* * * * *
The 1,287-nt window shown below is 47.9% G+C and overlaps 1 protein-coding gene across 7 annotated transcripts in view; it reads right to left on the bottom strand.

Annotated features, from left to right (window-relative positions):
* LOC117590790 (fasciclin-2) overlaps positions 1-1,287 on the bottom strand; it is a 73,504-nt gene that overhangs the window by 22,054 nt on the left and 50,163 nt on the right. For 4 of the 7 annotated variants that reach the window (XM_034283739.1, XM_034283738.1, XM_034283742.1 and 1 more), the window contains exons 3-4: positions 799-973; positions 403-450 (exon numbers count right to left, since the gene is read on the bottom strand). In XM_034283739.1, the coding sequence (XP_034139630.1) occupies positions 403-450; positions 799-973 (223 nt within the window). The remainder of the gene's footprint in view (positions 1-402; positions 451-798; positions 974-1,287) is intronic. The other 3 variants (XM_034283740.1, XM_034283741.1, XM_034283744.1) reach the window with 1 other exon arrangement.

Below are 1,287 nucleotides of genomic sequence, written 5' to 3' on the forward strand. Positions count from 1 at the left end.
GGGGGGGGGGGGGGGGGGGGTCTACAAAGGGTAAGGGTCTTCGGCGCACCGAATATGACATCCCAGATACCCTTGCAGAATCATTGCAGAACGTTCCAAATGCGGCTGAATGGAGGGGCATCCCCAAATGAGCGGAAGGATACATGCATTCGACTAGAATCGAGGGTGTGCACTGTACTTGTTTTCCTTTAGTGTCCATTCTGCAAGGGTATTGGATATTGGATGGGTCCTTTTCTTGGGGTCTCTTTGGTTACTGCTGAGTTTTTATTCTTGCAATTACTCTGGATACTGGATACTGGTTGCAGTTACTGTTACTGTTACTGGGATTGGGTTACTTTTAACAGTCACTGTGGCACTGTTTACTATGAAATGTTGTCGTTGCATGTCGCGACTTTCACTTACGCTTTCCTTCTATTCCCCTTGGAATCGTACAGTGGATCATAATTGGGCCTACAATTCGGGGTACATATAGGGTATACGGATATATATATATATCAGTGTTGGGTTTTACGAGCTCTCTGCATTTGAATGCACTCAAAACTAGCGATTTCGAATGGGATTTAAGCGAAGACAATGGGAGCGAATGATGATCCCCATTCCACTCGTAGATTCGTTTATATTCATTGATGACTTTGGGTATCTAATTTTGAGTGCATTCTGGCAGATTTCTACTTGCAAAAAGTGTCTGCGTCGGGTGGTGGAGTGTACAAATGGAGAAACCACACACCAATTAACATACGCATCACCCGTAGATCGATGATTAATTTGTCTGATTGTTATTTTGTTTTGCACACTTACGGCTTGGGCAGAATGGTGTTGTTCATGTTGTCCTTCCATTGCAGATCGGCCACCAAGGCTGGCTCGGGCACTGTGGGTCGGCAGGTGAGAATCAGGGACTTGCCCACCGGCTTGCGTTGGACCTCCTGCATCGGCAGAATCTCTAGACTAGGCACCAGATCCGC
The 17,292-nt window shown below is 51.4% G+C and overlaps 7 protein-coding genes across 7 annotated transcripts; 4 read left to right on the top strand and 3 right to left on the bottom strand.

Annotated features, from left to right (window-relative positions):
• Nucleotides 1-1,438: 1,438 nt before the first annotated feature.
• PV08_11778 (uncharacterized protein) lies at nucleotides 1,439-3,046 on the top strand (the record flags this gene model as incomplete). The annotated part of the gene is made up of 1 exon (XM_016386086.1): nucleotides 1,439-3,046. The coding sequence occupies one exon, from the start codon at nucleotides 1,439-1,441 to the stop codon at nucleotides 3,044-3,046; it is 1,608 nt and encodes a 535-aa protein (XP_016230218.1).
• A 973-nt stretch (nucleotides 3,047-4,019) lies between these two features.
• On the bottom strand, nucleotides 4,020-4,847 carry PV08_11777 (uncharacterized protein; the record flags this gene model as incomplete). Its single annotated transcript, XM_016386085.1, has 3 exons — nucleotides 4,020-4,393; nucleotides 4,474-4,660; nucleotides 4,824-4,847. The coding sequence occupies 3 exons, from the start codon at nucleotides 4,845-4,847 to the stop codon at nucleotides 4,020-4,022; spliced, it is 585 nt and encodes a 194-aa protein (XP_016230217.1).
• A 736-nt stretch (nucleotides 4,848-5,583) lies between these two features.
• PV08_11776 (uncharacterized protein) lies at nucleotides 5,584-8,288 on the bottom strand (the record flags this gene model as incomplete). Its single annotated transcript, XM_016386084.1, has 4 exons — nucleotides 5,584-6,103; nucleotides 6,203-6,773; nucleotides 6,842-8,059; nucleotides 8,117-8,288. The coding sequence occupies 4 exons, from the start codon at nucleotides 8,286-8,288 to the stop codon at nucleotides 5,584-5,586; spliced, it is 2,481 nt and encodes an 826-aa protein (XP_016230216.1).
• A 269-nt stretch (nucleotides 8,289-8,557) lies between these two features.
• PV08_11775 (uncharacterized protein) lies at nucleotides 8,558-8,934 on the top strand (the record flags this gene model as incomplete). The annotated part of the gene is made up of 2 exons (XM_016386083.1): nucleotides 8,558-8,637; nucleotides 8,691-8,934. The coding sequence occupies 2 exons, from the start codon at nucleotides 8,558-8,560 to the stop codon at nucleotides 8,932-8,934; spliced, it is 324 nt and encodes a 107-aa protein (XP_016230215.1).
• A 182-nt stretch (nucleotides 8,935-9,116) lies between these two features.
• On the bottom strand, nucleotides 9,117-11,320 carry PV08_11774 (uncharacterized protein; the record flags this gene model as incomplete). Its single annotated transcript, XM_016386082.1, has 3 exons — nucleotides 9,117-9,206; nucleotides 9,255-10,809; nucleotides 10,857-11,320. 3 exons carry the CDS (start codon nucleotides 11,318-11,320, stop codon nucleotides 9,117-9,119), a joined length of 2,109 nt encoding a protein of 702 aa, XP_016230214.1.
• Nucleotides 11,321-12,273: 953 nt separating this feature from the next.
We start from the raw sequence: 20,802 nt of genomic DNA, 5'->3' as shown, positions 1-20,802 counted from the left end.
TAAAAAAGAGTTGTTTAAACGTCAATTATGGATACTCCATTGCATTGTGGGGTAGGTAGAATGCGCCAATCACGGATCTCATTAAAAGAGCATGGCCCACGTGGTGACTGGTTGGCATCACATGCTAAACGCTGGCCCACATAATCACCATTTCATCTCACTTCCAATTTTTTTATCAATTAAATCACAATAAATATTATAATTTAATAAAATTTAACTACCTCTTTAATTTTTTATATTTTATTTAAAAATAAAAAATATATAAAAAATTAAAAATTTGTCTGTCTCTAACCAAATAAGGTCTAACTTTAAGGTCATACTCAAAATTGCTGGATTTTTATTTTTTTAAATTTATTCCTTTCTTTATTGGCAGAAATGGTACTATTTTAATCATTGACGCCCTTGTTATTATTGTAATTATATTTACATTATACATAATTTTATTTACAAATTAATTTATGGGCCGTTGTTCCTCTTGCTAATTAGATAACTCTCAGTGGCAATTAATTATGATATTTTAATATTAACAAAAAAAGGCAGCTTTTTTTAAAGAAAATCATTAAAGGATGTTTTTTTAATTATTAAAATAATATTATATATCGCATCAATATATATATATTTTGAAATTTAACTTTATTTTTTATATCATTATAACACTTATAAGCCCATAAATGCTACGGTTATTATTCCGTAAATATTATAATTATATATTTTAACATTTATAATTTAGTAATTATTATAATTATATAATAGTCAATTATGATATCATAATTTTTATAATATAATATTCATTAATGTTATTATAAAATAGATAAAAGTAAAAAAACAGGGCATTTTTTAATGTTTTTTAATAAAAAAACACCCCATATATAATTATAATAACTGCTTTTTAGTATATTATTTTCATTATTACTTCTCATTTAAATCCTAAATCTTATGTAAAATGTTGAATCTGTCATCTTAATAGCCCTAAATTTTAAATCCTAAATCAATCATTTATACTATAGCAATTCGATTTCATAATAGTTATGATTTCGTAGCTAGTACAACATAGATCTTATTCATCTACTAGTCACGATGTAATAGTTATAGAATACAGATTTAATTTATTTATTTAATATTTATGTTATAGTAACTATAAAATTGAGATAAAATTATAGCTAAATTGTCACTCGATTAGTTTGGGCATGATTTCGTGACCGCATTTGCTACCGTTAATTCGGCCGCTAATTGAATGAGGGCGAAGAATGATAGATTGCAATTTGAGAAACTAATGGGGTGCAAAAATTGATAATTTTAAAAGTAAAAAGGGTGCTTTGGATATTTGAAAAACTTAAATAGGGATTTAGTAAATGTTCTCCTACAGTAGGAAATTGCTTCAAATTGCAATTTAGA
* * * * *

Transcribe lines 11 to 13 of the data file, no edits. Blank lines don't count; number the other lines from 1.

• On the bottom strand, nucleotides 4,020-4,847 carry PV08_11777 (uncharacterized protein; the record flags this gene model as incomplete). Its single annotated transcript, XM_016386085.1, has 3 exons — nucleotides 4,020-4,393; nucleotides 4,474-4,660; nucleotides 4,824-4,847. The coding sequence occupies 3 exons, from the start codon at nucleotides 4,845-4,847 to the stop codon at nucleotides 4,020-4,022; spliced, it is 585 nt and encodes a 194-aa protein (XP_016230217.1).
• A 736-nt stretch (nucleotides 4,848-5,583) lies between these two features.
• PV08_11776 (uncharacterized protein) lies at nucleotides 5,584-8,288 on the bottom strand (the record flags this gene model as incomplete). Its single annotated transcript, XM_016386084.1, has 4 exons — nucleotides 5,584-6,103; nucleotides 6,203-6,773; nucleotides 6,842-8,059; nucleotides 8,117-8,288. The coding sequence occupies 4 exons, from the start codon at nucleotides 8,286-8,288 to the stop codon at nucleotides 5,584-5,586; spliced, it is 2,481 nt and encodes an 826-aa protein (XP_016230216.1).